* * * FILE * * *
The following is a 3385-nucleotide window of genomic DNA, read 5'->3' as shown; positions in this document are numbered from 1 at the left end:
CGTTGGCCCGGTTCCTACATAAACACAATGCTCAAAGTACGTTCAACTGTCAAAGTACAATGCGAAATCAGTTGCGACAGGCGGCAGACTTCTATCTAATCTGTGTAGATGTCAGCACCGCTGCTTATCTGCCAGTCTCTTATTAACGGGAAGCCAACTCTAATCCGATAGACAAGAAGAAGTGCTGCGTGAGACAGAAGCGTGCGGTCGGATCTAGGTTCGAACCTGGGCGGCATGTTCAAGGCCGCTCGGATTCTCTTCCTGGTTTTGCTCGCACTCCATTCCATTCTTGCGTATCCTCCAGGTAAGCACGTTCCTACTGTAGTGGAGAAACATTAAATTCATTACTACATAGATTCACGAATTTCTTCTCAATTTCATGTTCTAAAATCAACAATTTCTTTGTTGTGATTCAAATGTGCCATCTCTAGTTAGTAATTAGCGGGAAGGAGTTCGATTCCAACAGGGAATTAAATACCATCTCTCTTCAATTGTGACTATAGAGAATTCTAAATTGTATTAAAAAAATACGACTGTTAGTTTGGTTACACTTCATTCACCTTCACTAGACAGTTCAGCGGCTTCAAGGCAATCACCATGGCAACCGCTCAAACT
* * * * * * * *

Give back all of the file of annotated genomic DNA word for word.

The following is a 3385-nucleotide window of genomic DNA, read 5'->3' as shown; positions in this document are numbered from 1 at the left end:
CGTTGGCCCGGTTCCTACATAAACACAATGCTCAAAGTACGTTCAACTGTCAAAGTACAATGCGAAATCAGTTGCGACAGGCGGCAGACTTCTATCTAATCTGTGTAGATGTCAGCACCGCTGCTTATCTGCCAGTCTCTTATTAACGGGAAGCCAACTCTAATCCGATAGACAAGAAGAAGTGCTGCGTGAGACAGAAGCGTGCGGTCGGATCTAGGTTCGAACCTGGGCGGCATGTTCAAGGCCGCTCGGATTCTCTTCCTGGTTTTGCTCGCACTCCATTCCATTCTTGCGTATCCTCCAGGTAAGCACGTTCCTACTGTAGTGGAGAAACATTAAATTCATTACTACATAGATTCACGAATTTCTTCTCAATTTCATGTTCTAAAATCAACAATTTCTTTGTTGTGATTCAAATGTGCCATCTCTAGTTAGTAATTAGCGGGAAGGAGTTCGATTCCAACAGGGAATTAAATACCATCTCTCTTCAATTGTGACTATAGAGAATTCTAAATTGTATTAAAAAAATACGACTGTTAGTTTGGTTACACTTCATTCACCTTCACTAGACAGTTCAGCGGCTTCAAGGCAATCACCATGGCAACCGCTCAAACT